Thomas Carlyle wrote that “History is the essence of innumerable Biographies.” While that description does not cover all the duties of historianship, it is true in an important sense. History that becomes too abstract loses its vital connection with the lives of real human beings. The people of the past were human, and we are human: That is the primary reason that most of us are interested in them. To know the lives of our past is especially important now, when mainstream American history is dominated by the imposition of theoretical categories engendered by the ethnic and class conflicts of Europe. Some large proportion of the American population, and an even larger proportion of academic historians, feel no connection to, and often an active hostility toward, the Americans who lived before the 20th century.
It therefore does us good to have this rich biographical collection of the 357 Harvard men (including from the university’s law and medical schools) who fought for the South in the great American slaughter of 1861-65. The research is wide, deep, and painstaking. We learn much about the education, careers, westward movement, family connections, and war experiences of several generations of Americans—including, as will astound current trendy vendors of history, a Mexican-American, a Cuban-American, several Jews, and at least 20 Northern-born Confederates.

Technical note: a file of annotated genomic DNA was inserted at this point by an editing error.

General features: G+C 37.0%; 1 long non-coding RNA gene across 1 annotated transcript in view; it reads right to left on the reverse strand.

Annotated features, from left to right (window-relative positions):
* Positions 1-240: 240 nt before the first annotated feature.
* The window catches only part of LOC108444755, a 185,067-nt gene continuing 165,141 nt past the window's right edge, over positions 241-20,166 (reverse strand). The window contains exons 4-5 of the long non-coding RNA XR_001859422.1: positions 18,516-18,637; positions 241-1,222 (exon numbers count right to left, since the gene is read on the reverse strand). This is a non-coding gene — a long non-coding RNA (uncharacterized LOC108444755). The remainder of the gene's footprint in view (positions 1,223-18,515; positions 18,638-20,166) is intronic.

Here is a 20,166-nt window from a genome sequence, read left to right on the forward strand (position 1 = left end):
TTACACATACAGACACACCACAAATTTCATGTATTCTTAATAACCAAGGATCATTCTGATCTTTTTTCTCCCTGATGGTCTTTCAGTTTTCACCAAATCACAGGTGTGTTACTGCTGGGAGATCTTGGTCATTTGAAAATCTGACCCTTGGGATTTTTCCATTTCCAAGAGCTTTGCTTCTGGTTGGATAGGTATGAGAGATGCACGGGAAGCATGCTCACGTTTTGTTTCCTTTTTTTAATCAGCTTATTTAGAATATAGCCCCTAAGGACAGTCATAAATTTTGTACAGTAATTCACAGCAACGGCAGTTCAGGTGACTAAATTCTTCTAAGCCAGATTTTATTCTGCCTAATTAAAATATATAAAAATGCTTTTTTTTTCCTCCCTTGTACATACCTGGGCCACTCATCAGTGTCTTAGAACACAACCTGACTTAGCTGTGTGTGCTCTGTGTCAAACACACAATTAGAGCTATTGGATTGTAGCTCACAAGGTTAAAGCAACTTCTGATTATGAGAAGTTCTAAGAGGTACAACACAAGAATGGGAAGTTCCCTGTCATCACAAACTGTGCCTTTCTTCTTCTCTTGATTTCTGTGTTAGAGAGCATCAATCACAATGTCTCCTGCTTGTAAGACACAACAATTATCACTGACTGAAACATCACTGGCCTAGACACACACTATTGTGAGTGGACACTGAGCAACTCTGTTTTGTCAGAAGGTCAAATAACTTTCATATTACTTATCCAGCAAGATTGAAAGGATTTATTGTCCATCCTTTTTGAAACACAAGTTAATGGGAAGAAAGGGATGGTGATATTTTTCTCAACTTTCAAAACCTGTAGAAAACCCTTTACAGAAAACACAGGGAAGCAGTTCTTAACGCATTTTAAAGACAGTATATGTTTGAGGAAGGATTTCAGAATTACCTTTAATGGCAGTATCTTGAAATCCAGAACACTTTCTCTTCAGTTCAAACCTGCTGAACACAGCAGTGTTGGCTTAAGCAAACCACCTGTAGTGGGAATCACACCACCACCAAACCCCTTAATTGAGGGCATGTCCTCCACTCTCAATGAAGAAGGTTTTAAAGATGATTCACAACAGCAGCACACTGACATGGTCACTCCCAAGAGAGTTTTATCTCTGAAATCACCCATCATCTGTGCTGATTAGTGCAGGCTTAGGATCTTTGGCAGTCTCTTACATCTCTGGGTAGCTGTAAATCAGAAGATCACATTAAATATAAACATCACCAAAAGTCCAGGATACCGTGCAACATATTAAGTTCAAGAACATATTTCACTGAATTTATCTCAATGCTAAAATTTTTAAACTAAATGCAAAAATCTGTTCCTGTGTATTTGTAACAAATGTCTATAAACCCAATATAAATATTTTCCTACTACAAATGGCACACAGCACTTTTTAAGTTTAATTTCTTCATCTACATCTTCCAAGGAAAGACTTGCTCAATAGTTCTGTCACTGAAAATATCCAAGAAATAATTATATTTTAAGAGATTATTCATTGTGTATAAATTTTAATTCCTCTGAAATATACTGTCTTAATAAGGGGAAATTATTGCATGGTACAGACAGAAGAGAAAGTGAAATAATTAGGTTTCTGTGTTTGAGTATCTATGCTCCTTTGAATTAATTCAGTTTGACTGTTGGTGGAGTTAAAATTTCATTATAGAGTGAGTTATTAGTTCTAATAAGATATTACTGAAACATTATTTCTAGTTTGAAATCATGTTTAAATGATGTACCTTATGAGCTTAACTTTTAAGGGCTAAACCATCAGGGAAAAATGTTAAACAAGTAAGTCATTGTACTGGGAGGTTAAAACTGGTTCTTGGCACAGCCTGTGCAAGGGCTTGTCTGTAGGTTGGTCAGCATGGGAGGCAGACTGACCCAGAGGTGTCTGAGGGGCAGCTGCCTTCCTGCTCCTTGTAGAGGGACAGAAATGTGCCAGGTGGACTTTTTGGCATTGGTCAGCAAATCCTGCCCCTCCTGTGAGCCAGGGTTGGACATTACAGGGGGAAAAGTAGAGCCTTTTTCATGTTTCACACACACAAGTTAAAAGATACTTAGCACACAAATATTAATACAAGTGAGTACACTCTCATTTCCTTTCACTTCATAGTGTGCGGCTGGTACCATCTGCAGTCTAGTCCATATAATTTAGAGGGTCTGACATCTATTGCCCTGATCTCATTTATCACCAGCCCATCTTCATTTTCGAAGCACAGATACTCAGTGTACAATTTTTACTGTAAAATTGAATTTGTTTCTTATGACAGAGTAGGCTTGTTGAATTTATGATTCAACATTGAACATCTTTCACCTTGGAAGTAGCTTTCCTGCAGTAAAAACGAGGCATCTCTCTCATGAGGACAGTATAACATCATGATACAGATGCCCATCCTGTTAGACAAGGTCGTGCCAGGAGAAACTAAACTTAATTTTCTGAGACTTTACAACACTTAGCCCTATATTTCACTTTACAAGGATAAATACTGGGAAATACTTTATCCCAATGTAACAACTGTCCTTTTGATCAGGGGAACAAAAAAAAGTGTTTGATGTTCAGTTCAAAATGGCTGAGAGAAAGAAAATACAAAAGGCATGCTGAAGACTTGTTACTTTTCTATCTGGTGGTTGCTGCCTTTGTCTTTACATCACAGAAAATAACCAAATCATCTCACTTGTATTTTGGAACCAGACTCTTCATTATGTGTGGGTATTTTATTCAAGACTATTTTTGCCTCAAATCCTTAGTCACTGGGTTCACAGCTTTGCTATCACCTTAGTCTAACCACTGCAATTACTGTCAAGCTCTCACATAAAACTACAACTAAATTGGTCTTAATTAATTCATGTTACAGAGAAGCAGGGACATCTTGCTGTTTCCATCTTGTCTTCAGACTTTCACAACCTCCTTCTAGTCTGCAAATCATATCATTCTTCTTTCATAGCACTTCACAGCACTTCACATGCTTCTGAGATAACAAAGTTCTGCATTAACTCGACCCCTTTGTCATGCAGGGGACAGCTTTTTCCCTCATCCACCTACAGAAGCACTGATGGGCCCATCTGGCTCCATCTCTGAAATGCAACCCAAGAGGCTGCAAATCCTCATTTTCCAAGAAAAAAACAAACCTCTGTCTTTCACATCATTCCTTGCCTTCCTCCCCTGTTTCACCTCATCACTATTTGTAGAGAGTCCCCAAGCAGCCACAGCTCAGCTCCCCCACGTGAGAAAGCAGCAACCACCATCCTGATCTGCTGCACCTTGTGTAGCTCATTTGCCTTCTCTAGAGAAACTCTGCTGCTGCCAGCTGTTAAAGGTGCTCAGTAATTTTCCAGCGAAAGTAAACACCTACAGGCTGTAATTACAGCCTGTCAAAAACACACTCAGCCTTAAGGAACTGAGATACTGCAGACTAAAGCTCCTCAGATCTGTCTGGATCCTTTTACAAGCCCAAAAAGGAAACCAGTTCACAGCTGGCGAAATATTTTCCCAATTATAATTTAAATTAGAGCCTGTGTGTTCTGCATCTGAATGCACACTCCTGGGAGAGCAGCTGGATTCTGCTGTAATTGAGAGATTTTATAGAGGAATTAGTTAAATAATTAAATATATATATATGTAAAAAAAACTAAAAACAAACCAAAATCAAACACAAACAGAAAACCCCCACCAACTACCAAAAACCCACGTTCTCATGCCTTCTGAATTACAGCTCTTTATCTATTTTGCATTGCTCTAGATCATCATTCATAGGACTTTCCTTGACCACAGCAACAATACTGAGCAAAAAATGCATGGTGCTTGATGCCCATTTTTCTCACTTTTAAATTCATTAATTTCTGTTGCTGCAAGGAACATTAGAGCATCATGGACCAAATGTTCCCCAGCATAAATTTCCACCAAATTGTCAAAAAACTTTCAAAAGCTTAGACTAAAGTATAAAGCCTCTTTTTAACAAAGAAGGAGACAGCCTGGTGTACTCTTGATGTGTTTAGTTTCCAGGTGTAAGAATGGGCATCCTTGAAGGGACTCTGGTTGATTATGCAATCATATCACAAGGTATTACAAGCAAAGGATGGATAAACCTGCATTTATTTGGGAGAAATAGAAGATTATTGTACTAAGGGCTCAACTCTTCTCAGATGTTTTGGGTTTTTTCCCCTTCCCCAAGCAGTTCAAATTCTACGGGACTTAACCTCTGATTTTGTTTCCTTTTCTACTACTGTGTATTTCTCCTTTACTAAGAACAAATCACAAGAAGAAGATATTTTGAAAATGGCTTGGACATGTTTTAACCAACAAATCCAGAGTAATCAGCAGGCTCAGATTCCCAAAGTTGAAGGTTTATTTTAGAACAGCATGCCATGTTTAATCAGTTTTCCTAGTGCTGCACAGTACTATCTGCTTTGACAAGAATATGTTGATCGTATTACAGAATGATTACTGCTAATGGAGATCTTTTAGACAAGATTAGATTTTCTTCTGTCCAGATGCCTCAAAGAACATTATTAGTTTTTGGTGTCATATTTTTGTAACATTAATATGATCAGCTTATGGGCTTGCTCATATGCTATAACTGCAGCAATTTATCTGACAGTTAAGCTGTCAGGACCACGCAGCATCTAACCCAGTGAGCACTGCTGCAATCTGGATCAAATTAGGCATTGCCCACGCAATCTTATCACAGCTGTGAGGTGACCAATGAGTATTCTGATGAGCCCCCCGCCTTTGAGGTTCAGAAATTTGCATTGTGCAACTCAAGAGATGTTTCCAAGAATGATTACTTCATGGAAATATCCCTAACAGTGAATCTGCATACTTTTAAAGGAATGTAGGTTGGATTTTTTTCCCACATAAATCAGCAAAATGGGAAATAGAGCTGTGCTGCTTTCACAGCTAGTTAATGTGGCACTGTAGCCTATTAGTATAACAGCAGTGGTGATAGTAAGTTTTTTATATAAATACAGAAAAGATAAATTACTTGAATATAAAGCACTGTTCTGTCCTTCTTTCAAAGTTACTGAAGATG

Professor Trimpi, who is better known as a prolific and prize-winning poet, was brought to this project by her academic study of Herman Melville. As she writes, in his poems and his other works, especially The Confidence-Man, “the feeling Melville expresses defies the conventional attitudes of most Unionists.” One of her fine long poems is a dialogue between Melville and his father-in-law, Judge Lemuel Shaw of Massachusetts, who suffered obloquy for supporting the Constitution even when it favored the South. The point is that there was a wide array of Northern viewpoints about the war, and there were Northerners, not a few, who refused to be drawn into a campaign of hate against their Southern fellow countrymen before, during, and after the war—a part of American history that is almost unknown.
Seventy-one Harvard men (20 percent) who fought for the Confederacy gave their lives in defense of the South. Memorial Hall at Harvard contains the names of Harvard men killed in war, including at least one World War II Nazi. But the names of the dead Confederates are not to be found. A Union Army veteran first proposed that the dead Confederate alumni should be honored, and the idea has been put forward several times over the years, but has always been defeated.
[Crimson Confederates: Harvard Men Who Fought for the South, by Helen P. Trimpi (Knoxville: University of Tennessee Press) 380 pp., $59.00]
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